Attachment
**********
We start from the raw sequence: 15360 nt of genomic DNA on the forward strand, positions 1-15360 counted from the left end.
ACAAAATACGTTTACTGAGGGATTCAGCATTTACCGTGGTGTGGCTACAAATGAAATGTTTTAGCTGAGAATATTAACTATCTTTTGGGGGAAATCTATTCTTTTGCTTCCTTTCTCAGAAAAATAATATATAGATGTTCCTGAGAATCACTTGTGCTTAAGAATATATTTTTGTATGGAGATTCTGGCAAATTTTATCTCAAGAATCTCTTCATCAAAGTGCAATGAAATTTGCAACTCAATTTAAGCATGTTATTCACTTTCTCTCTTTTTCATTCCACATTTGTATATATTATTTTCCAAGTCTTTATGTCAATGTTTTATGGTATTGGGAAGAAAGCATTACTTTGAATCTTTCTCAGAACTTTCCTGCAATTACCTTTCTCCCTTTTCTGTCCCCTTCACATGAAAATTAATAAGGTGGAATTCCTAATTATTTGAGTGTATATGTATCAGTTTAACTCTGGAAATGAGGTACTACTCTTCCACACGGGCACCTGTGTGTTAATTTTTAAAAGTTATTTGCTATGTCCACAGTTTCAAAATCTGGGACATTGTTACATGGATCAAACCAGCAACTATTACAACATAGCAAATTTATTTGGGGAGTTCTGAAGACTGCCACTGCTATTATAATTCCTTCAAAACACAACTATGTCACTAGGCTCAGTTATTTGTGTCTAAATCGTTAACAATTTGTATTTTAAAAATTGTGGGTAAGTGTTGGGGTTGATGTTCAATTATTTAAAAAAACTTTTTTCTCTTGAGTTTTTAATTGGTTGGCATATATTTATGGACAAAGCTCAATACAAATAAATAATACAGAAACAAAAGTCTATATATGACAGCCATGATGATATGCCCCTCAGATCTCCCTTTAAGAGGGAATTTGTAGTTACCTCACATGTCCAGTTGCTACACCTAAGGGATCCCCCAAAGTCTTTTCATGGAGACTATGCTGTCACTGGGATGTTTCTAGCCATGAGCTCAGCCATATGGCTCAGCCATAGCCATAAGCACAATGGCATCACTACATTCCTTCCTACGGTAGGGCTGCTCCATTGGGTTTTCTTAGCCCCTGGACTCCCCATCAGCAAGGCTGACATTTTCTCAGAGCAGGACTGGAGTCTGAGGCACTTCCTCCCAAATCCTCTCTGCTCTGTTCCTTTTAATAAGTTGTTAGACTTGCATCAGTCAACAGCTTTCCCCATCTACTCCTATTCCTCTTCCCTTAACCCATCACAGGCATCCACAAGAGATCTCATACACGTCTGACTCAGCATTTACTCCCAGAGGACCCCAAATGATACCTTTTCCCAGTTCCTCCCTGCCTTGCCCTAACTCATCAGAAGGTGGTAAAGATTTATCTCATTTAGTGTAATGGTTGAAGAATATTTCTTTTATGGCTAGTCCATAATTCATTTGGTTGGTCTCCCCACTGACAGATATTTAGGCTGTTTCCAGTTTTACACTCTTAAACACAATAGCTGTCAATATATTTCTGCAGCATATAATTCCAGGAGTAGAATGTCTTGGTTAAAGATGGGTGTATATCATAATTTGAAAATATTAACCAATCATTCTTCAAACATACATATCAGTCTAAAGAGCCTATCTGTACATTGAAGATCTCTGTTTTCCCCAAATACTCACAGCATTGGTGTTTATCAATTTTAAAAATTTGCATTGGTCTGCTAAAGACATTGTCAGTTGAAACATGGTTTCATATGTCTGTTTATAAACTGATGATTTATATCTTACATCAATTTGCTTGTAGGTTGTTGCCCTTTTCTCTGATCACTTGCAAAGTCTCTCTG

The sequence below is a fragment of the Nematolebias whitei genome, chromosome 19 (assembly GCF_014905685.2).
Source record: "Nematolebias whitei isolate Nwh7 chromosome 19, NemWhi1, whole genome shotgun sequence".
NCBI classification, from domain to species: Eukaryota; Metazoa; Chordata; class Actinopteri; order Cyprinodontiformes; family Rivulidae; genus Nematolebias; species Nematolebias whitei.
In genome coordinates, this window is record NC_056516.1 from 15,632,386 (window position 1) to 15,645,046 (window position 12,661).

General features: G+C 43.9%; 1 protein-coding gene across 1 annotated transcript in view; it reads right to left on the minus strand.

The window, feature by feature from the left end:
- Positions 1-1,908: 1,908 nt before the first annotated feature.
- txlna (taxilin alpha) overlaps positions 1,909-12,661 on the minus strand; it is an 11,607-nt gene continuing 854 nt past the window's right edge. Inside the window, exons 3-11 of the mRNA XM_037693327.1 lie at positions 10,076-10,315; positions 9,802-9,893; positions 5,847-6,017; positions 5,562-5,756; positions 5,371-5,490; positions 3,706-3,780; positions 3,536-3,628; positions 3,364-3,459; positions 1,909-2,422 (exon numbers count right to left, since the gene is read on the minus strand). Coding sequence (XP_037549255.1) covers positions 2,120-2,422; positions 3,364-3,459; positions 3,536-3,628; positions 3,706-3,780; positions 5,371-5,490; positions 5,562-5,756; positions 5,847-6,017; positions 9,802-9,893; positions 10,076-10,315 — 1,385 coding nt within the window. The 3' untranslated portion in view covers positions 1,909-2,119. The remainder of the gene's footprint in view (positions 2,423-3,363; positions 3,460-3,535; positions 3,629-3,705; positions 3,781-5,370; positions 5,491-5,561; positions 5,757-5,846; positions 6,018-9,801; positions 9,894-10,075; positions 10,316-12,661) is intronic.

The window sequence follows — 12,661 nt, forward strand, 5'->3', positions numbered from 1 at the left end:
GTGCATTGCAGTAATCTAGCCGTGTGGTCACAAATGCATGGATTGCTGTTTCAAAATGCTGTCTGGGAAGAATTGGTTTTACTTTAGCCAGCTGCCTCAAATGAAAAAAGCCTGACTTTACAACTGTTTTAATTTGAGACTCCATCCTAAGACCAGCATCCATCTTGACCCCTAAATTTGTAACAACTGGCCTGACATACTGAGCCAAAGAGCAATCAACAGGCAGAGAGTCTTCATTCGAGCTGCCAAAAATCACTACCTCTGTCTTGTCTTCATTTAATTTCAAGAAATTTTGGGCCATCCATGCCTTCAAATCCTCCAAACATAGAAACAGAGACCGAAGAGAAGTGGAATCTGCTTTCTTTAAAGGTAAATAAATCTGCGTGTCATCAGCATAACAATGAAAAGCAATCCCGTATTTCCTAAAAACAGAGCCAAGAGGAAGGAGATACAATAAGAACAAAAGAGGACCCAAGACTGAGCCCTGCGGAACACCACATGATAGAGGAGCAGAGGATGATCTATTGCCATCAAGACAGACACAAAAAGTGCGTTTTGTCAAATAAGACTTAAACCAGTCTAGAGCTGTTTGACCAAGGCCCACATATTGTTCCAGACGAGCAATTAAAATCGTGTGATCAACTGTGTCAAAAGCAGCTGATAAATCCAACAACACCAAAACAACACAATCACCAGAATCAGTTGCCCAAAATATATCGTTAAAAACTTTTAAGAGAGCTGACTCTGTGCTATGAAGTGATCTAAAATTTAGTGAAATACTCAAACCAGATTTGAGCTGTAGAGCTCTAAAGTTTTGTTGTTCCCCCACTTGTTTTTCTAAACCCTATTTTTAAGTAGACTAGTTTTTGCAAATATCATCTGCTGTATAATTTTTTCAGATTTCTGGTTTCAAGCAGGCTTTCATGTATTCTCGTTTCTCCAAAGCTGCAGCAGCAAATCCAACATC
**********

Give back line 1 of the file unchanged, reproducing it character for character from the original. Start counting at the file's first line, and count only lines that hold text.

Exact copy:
We start from the raw sequence: 15360 nt of genomic DNA on the forward strand, positions 1-15360 counted from the left end.